August, 2002 Palm Of The Month
The first time I saw a magnificent Princess, or Hurricane Palm, and then, later, recognised it as a Dictyosperma album, I thought, my word, "what a true representation of tropical symmetry." I was truly taken aback, as they say!
Indeed, this USDA Zones 10B-11 and 12 (truly frost-free regions), palm fulfills so many design requirements that landscape architects consider essential. Dictyosperma album grows no taller than 30 ft., which makes it perfected sized for today's sleek tropical home elevations.
The Hurricane Palm is self cleaning, so no ugly browned-out fronds to either "get used to" or remove from the trunk, via chainsaw, as with the Washingtonias! What a tedious task, friends!
Its tolerability of many soil conditions makes it exceptionally adaptable, and it IS fairly drought tolerant to boot!
The Dictyosperma album has no problem with typical palm tree pests like aphids, and its slender, symmetrical crown allows for good lawn growth under it. A nice "plus" feature!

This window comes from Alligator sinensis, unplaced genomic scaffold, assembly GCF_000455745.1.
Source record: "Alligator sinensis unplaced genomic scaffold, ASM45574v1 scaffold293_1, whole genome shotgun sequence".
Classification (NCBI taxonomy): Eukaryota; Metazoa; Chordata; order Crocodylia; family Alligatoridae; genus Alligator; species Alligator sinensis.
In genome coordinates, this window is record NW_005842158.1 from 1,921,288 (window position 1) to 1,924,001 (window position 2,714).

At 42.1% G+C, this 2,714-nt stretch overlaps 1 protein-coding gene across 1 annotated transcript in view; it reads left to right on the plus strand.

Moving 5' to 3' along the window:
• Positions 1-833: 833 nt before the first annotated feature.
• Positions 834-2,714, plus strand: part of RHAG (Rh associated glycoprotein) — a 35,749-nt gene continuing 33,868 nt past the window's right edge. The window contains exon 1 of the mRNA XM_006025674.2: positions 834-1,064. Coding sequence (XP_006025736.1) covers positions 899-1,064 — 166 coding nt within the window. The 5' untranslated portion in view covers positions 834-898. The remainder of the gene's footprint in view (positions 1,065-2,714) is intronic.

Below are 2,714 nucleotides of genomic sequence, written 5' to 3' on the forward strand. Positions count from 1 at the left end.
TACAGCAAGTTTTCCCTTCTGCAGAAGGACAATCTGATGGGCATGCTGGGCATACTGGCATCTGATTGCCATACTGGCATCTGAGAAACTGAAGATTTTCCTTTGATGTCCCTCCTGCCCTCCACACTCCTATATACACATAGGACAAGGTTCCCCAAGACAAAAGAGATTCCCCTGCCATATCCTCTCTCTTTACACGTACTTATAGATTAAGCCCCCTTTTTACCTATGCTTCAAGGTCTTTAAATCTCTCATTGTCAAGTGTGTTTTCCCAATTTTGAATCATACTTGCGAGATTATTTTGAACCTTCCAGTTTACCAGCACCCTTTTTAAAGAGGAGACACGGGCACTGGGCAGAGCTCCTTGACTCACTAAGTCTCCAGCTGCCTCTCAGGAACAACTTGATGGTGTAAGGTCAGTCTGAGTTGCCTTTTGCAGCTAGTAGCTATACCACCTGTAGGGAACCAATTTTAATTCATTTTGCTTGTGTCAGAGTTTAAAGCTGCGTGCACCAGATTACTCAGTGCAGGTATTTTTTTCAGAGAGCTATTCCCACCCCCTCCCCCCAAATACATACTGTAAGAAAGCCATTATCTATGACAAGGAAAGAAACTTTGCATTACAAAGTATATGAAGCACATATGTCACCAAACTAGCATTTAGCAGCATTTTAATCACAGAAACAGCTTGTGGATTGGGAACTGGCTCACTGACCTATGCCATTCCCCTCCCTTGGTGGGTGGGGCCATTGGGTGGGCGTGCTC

The Dictyosperma album: Princess or Hurricane Palm has a similar appearance to Archontophoenix alexandrae, but the individual fronds fold back to form an inverted "U". Its common name it owes to its exceptional resistance to hurricane-force winds. Its fronds' configuration and shape help in that regard a lot!
This palm does not thrive in areas where there are constant drying winds (like in Arizona & So. California's Inland Empire), but CAN be successful even there with mini-mist evaporative coolers, Also, if grown in the Desert Southwest USA, or inland Queensland, a semi-shaded location would be advisable! In extreme Southern Florida, the Caribbean Basin, or Southeast Asia, full sun is just fine!
The Dictyosperma album, Hurricane or Princess Palm is truly a regal & elegant tropical landscaping palm that carries elegance and charm in any Zone 10B-12 garden. It is a truly worthy winner of August, 2002's:
Palm of the Month!!
Paul, The Palm Doctor